Lists of period documents, with additional links and translations etc.
Health / Medical Texts
|The Omont Fragment||
A single leaf of parchment found amongst
the private papers of M. Henri Omont after his death in 1940. The short
text is among the earliest known sections of connected English prose,
probably dating to the mid 8th century. The manuscript is known as the
Fragmenta H. Omont No. 3.
Of possible Mercian origin. Some recipes are also in Bald's Leechbook and Lacnunga.
|Old English||750 / 850 / 10th century|
|Herbarium of Pseudo-Apuleius,||a compendium of diverse Latin texts. The Latin original seems to have been in circulation in England by the 9th century (800 AD).||Latin||800|
|The Old English Herbarium||
A translation into Old English of the so-called Herbarium of Pseudo-Apuleius, a compendium of diverse Latin texts. The Latin original seems to have been in circulation in England by the 9th century (800 AD).
The Herbarium complex contains several works: a group of works giving medicines derived from plants, followed by other, shorter, ones giving medicines derived from animals. The Old English translation of this complex must have met a real need; four copies survive, one of them (London, BL, Harley 6258B, of about 1200) having the herbs arranged in alphabetical order according to their Latin names. There is also evidence that the Latin version was known in England from the eighth century and probably earlier. The oldest surviving manuscript (BL, Harley 585, which also contains other medical texts) was written about 1000 C.E., so that the text may be as much as a century later than Bald's Leechbook, but, as the language shows the characteristics of West Saxon, the translation may belong to the same school which produced the Leechbook.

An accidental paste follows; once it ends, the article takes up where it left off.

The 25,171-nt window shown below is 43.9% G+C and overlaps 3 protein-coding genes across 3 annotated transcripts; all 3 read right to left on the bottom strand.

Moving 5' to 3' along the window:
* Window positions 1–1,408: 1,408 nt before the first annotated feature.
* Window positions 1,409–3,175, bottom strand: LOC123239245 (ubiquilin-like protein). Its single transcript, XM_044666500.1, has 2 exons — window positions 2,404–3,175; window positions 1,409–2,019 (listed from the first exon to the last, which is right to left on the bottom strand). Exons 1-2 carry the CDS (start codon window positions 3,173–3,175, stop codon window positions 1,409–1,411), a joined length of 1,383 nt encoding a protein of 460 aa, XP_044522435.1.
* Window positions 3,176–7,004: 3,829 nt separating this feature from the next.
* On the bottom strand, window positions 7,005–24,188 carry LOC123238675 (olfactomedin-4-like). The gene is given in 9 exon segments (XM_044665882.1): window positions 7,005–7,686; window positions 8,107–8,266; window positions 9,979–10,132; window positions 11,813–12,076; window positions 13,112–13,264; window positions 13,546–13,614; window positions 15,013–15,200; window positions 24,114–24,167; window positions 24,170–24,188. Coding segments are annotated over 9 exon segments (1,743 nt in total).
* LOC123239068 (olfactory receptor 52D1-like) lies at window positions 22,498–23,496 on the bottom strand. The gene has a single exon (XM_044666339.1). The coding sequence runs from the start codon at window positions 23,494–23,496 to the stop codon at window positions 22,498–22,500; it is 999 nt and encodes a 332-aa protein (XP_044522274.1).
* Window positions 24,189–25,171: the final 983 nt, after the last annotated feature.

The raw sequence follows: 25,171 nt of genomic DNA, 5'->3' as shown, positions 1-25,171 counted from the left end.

|The Lacnunga Manuscript||
The Lacnunga takes its name from an Old English word, læc, which means healing, and its title can be translated as "Remedies." This name does not occur in the manuscript, but was given to the collection by its first editor Oswald Cockayne.
It is one of several documents found in British Library MS. Harley 585, and contains nearly 200 treatments, using medicinal plants and other materials, as well as prayers and incantations. Most of it is written in Old English and Latin, but it also includes material in Aramaic, Hebrew, Greek, and Old Irish.
Though the manuscript dates from around 1000 C.E., some of the material it contains is far older. For example, a long charm now known as the "Lorica of Laidcenn" can be dated, based on the language used, to the 800s.
|Old English / Latin / Aramaic / Hebrew / Greek / Old Irish||800-1000|
A complete medical work in three seperate sections of Old English, dating from sometime in the 10th century (900 to 980 A.D.), apparently written at Winchester. It is a copy of an earlier work which may have been commissioned by King Alfred. The manuscript is London BL Royal 12.D, xvii.
The leechbooks are organized into three volumes.
Books I and II are a collation of Mediterranean and English medical lore
dealing respectively with external (such as skin, teeth, or ear) and internal
(such as upset stomach, jaundice, or vomiting blood) problems and even
surgery. Book III contains more magical (i.e. ritual) remedies, with longer